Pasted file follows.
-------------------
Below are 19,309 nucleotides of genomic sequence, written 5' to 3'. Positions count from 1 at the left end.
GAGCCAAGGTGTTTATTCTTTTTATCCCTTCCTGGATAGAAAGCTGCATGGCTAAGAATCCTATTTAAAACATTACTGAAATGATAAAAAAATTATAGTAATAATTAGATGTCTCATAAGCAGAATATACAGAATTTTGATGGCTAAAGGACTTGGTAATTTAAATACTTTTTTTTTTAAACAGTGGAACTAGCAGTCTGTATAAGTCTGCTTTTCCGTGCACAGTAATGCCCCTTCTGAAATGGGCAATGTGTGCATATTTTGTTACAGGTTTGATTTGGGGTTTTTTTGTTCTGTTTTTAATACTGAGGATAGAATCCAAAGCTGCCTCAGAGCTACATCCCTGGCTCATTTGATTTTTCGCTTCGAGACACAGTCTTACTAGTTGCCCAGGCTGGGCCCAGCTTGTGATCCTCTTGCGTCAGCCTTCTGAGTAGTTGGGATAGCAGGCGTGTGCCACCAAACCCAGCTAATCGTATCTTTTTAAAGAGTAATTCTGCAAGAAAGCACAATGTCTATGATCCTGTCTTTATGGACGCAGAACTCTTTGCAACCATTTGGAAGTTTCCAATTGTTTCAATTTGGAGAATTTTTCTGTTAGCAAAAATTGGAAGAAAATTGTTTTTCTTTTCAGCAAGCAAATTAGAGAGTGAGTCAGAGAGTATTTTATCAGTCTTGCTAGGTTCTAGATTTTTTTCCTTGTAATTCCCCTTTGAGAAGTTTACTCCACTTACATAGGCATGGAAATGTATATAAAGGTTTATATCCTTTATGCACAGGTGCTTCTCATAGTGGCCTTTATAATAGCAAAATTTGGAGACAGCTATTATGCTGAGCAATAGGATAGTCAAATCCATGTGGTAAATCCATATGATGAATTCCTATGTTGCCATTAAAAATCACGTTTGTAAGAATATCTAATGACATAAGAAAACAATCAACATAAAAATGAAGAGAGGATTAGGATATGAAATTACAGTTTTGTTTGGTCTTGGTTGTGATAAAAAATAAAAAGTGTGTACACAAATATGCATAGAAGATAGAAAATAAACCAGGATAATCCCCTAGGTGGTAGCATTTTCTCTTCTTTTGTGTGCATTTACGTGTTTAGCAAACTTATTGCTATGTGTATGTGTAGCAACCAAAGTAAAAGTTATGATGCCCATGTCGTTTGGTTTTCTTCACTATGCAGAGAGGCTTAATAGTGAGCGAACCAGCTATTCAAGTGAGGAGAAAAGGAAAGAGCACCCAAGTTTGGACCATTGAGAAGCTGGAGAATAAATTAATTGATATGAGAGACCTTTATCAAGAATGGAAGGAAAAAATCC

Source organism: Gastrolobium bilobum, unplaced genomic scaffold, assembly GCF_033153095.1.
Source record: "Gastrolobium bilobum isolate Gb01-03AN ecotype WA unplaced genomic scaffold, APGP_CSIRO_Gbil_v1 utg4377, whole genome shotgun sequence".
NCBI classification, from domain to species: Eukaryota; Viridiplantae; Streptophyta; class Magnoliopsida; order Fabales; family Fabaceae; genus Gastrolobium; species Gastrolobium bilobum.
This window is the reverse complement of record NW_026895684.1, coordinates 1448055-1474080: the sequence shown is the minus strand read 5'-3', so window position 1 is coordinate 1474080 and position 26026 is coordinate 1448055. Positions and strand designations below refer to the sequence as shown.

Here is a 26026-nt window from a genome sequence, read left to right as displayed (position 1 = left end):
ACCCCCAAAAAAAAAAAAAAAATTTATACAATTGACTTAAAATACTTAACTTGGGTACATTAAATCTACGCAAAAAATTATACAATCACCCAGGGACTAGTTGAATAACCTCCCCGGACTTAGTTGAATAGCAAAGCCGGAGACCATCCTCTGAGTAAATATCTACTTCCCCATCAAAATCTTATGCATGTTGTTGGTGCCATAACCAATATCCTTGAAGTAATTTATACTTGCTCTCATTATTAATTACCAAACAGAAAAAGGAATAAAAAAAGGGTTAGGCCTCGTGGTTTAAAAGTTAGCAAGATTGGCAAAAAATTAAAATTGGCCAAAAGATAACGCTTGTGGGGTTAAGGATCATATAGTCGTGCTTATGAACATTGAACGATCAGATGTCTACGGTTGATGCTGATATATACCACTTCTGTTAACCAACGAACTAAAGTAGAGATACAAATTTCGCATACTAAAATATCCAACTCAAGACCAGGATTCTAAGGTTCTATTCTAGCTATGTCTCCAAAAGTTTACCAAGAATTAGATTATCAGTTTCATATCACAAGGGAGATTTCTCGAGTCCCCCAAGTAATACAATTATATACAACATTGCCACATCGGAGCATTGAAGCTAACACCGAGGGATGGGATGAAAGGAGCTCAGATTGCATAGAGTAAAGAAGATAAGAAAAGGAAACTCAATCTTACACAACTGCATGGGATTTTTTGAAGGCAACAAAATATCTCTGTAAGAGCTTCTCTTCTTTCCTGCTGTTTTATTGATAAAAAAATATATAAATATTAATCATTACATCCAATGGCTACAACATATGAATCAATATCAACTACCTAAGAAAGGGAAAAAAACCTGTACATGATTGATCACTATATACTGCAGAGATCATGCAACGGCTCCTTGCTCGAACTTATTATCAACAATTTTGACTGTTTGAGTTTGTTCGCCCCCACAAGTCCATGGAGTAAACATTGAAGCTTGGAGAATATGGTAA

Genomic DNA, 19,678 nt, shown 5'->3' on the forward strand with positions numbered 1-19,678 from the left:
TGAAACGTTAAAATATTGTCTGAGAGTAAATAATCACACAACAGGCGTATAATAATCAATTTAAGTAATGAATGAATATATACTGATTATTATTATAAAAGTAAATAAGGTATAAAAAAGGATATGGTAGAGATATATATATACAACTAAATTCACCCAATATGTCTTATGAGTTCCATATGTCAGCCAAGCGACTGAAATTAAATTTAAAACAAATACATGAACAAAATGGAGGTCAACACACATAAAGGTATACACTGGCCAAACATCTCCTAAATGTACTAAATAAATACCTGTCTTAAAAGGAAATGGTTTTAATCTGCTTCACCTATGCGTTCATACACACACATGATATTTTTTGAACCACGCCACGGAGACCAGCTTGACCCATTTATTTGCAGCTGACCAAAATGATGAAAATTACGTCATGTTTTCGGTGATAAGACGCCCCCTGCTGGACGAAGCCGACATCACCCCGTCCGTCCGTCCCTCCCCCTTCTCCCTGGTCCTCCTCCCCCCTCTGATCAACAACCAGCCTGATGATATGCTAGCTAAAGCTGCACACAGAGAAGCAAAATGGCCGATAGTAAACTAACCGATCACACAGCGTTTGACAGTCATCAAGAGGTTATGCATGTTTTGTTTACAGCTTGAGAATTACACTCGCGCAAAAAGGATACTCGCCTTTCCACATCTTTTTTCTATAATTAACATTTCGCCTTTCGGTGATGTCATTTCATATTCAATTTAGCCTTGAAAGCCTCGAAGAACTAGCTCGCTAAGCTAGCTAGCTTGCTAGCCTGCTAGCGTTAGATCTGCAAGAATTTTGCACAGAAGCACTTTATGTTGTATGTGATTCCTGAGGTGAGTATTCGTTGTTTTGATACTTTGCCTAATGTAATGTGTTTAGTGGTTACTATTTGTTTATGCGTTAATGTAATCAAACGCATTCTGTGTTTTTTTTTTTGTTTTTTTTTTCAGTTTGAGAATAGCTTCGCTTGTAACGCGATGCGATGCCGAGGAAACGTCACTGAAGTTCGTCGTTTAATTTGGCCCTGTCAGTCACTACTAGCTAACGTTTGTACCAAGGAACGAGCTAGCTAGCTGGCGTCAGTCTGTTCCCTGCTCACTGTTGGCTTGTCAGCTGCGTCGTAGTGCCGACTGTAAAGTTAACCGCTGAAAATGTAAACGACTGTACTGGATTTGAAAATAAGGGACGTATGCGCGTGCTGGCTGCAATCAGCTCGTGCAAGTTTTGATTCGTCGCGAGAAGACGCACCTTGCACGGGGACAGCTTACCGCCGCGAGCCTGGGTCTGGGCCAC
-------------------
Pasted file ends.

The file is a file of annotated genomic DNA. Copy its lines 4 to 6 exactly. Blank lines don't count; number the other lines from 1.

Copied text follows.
Source record: "Gastrolobium bilobum isolate Gb01-03AN ecotype WA unplaced genomic scaffold, APGP_CSIRO_Gbil_v1 utg4377, whole genome shotgun sequence".
NCBI classification, from domain to species: Eukaryota; Viridiplantae; Streptophyta; class Magnoliopsida; order Fabales; family Fabaceae; genus Gastrolobium; species Gastrolobium bilobum.
This window is the reverse complement of record NW_026895684.1, coordinates 1448055-1474080: the sequence shown is the minus strand read 5'-3', so window position 1 is coordinate 1474080 and position 26026 is coordinate 1448055. Positions and strand designations below refer to the sequence as shown.